It seems Blizzard's financial status might be a bit more precarious than the exceptional performance of Overwatch would have you believe. The first hints of this popped up recently when the company killed off the eSports side of its popular MOBA title Heroes of the Storm, but a recent Kotaku report provides even more details on the matter.
According to sources close to Blizzard that spoke to Kotaku writer Jason Schreier on the condition of anonymity, Blizzard has a unique cost-cutting program in place called "Career Crossroads." In short, it allows select employees to leave the company voluntarily with a "healthy" payout in their pocket.
Blizzard's main rationale for this program is that it gives employees a way to explore other career opportunities without any bad blood - they don't need to quit or be fired, and they can still walk away with some cash to support their transition.
However, until recently, this program has been relatively small in scope, only covering "veteran" customer service representatives. Now, though, the program is being expanded to include QA and IT - arguably two of the most important departments for a game development studio.
"Over the course of the last year, Blizzard has been trying very actively to find creative ways to cut costs that won’t draw negative press attention," one of Kotaku's sources said in a statement. Though we can't verify that claim for ourselves, it seems credible - the Career Crossroads company is a win for everyone involved, and as the source implies, is unlikely to draw the ire of reporters or the public. After all, the program allows Blizzard to passively shed some of its excess staff without the need for mass layoffs.
For better or worse, though, Career Crossroads isn't the only example of a profit-first mentality within Blizzard HQ.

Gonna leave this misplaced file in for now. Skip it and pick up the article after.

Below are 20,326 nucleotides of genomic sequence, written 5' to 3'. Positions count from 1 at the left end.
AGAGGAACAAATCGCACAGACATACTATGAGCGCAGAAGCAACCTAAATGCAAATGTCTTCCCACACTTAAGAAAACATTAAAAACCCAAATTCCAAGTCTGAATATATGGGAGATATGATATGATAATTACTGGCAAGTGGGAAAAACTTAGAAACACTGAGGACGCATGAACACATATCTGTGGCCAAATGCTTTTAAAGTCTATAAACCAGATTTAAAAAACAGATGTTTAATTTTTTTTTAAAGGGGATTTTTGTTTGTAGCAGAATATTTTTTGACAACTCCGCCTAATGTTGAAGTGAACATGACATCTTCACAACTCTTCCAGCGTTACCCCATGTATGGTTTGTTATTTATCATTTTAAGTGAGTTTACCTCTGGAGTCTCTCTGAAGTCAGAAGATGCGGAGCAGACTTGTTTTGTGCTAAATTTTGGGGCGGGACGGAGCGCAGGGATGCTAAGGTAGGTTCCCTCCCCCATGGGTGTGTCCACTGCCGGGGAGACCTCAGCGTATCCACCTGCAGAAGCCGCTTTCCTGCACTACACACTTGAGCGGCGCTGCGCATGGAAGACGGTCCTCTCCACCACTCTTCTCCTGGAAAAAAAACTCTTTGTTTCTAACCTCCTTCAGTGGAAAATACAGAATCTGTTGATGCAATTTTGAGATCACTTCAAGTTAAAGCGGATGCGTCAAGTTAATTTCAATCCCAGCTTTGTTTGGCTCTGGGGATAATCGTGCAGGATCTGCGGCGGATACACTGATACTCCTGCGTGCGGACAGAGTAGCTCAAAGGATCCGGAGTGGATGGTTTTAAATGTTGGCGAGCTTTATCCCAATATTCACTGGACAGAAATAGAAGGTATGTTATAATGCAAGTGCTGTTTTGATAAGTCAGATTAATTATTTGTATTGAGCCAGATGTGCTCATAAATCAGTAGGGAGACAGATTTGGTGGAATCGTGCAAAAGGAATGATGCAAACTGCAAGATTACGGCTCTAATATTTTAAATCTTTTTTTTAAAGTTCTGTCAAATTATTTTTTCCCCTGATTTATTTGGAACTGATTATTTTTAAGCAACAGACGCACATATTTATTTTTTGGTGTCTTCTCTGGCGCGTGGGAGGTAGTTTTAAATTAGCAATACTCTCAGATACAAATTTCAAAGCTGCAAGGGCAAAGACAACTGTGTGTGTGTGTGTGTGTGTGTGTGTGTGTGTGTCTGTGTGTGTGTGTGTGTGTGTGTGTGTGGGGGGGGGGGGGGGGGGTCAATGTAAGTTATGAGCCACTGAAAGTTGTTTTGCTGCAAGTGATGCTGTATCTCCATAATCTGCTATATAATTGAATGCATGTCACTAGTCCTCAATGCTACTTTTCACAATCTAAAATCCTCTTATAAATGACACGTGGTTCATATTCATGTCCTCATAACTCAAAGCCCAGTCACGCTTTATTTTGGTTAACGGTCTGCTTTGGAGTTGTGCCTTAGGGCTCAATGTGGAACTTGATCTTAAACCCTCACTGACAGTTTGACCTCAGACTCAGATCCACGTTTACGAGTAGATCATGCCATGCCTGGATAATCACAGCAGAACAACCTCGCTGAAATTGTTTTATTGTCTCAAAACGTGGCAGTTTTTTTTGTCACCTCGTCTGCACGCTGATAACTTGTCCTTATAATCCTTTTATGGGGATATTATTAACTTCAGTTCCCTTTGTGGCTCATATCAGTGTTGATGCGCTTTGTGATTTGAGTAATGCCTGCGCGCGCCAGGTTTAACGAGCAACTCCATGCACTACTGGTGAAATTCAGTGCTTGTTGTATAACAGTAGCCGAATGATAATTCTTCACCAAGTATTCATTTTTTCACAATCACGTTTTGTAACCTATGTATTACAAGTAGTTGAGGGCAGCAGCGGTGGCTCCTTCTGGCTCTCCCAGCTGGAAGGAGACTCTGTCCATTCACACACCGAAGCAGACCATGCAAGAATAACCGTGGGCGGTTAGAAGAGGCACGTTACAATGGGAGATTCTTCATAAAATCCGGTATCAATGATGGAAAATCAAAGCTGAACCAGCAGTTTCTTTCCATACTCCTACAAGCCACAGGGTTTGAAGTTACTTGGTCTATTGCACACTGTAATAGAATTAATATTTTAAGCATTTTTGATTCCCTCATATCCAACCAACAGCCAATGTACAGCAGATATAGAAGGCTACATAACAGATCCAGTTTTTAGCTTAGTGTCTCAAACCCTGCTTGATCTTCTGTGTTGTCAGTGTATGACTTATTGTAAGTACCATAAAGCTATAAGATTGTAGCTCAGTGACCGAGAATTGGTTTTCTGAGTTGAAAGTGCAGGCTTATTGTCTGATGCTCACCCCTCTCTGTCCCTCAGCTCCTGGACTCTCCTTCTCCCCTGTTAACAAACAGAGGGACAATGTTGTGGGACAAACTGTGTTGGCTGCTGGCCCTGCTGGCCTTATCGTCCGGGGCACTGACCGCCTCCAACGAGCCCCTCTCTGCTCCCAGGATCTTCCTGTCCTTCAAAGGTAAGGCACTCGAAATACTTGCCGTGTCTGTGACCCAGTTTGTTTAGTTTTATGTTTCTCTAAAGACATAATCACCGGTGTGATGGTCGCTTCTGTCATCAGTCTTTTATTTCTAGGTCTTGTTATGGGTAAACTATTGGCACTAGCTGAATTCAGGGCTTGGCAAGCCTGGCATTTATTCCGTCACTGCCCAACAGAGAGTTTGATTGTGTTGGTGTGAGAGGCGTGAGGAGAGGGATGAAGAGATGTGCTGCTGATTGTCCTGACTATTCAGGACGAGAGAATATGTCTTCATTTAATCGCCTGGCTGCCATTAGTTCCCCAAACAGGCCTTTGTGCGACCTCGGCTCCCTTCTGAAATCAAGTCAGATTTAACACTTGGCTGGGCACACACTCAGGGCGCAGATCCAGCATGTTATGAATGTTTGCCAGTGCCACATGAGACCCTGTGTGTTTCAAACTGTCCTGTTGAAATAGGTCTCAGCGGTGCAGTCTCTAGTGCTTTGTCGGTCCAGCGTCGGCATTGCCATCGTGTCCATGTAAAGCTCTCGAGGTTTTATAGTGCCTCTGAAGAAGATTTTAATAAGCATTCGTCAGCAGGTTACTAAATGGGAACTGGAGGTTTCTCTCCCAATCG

Multiple current and former Blizzard developers have told Kotaku that an increasing number of decisions are being made by business, marketing, and finance teams rather than creative professionals. "There's a real struggle now between developers and the business people," one source said.
The controversy surrounding Blizzard's announcement of its upcoming mobile title Diablo: Immortal could be an example of that struggle. Mobile games are the next gold rush for many AAA developers, and Immortal is precisely the sort of project business-minded game executives would be excited for: it will undoubtedly cost significantly less to make than a full Diablo sequel, and it will probably reach a bigger audience.
However, the game's development is also being farmed out to Chinese studio NetEase, giving Blizzard's internal developers less influence over its direction, monetization, and overall quality.
Regardless, it should be emphasized that despite Schreier's positive track record, little of this information has been officially confirmed by Blizzard. As such, for now, we advise our readers to take Kotaku's report with a healthy dose of skepticism.